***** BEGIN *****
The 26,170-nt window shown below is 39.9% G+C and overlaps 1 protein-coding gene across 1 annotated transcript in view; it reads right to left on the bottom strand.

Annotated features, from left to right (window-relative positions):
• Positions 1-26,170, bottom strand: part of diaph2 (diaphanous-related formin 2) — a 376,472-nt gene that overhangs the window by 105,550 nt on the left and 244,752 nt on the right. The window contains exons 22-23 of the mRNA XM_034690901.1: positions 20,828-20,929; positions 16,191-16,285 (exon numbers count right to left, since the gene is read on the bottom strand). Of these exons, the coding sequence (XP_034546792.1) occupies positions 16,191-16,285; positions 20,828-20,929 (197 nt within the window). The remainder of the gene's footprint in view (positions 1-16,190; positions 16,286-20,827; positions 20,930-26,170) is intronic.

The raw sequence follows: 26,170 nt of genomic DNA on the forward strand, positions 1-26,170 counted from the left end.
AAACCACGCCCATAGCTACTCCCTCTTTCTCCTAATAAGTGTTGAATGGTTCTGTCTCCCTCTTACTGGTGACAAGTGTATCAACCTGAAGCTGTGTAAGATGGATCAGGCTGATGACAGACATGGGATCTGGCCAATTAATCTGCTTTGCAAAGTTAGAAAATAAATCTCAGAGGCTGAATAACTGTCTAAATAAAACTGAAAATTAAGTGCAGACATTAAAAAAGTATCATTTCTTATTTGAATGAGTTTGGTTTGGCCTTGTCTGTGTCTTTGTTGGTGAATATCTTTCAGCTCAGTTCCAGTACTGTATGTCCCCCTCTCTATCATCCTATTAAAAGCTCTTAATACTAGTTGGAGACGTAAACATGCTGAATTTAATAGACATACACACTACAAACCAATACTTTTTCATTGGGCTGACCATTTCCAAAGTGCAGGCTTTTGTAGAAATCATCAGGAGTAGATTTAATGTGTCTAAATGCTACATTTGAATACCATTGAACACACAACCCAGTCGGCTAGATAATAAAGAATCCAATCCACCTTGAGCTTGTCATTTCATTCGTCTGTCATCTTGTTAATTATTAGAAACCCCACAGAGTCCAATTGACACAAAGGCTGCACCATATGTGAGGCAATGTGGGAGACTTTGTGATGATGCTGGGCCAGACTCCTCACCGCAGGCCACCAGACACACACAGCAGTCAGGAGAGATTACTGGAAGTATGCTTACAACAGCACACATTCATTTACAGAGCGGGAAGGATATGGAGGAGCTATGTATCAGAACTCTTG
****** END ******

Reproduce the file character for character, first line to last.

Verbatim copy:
The 26,170-nt window shown below is 39.9% G+C and overlaps 1 protein-coding gene across 1 annotated transcript in view; it reads right to left on the bottom strand.

Annotated features, from left to right (window-relative positions):
• Positions 1-26,170, bottom strand: part of diaph2 (diaphanous-related formin 2) — a 376,472-nt gene that overhangs the window by 105,550 nt on the left and 244,752 nt on the right. The window contains exons 22-23 of the mRNA XM_034690901.1: positions 20,828-20,929; positions 16,191-16,285 (exon numbers count right to left, since the gene is read on the bottom strand). Of these exons, the coding sequence (XP_034546792.1) occupies positions 16,191-16,285; positions 20,828-20,929 (197 nt within the window). The remainder of the gene's footprint in view (positions 1-16,190; positions 16,286-20,827; positions 20,930-26,170) is intronic.

The raw sequence follows: 26,170 nt of genomic DNA on the forward strand, positions 1-26,170 counted from the left end.
AAACCACGCCCATAGCTACTCCCTCTTTCTCCTAATAAGTGTTGAATGGTTCTGTCTCCCTCTTACTGGTGACAAGTGTATCAACCTGAAGCTGTGTAAGATGGATCAGGCTGATGACAGACATGGGATCTGGCCAATTAATCTGCTTTGCAAAGTTAGAAAATAAATCTCAGAGGCTGAATAACTGTCTAAATAAAACTGAAAATTAAGTGCAGACATTAAAAAAGTATCATTTCTTATTTGAATGAGTTTGGTTTGGCCTTGTCTGTGTCTTTGTTGGTGAATATCTTTCAGCTCAGTTCCAGTACTGTATGTCCCCCTCTCTATCATCCTATTAAAAGCTCTTAATACTAGTTGGAGACGTAAACATGCTGAATTTAATAGACATACACACTACAAACCAATACTTTTTCATTGGGCTGACCATTTCCAAAGTGCAGGCTTTTGTAGAAATCATCAGGAGTAGATTTAATGTGTCTAAATGCTACATTTGAATACCATTGAACACACAACCCAGTCGGCTAGATAATAAAGAATCCAATCCACCTTGAGCTTGTCATTTCATTCGTCTGTCATCTTGTTAATTATTAGAAACCCCACAGAGTCCAATTGACACAAAGGCTGCACCATATGTGAGGCAATGTGGGAGACTTTGTGATGATGCTGGGCCAGACTCCTCACCGCAGGCCACCAGACACACACAGCAGTCAGGAGAGATTACTGGAAGTATGCTTACAACAGCACACATTCATTTACAGAGCGGGAAGGATATGGAGGAGCTATGTATCAGAACTCTTG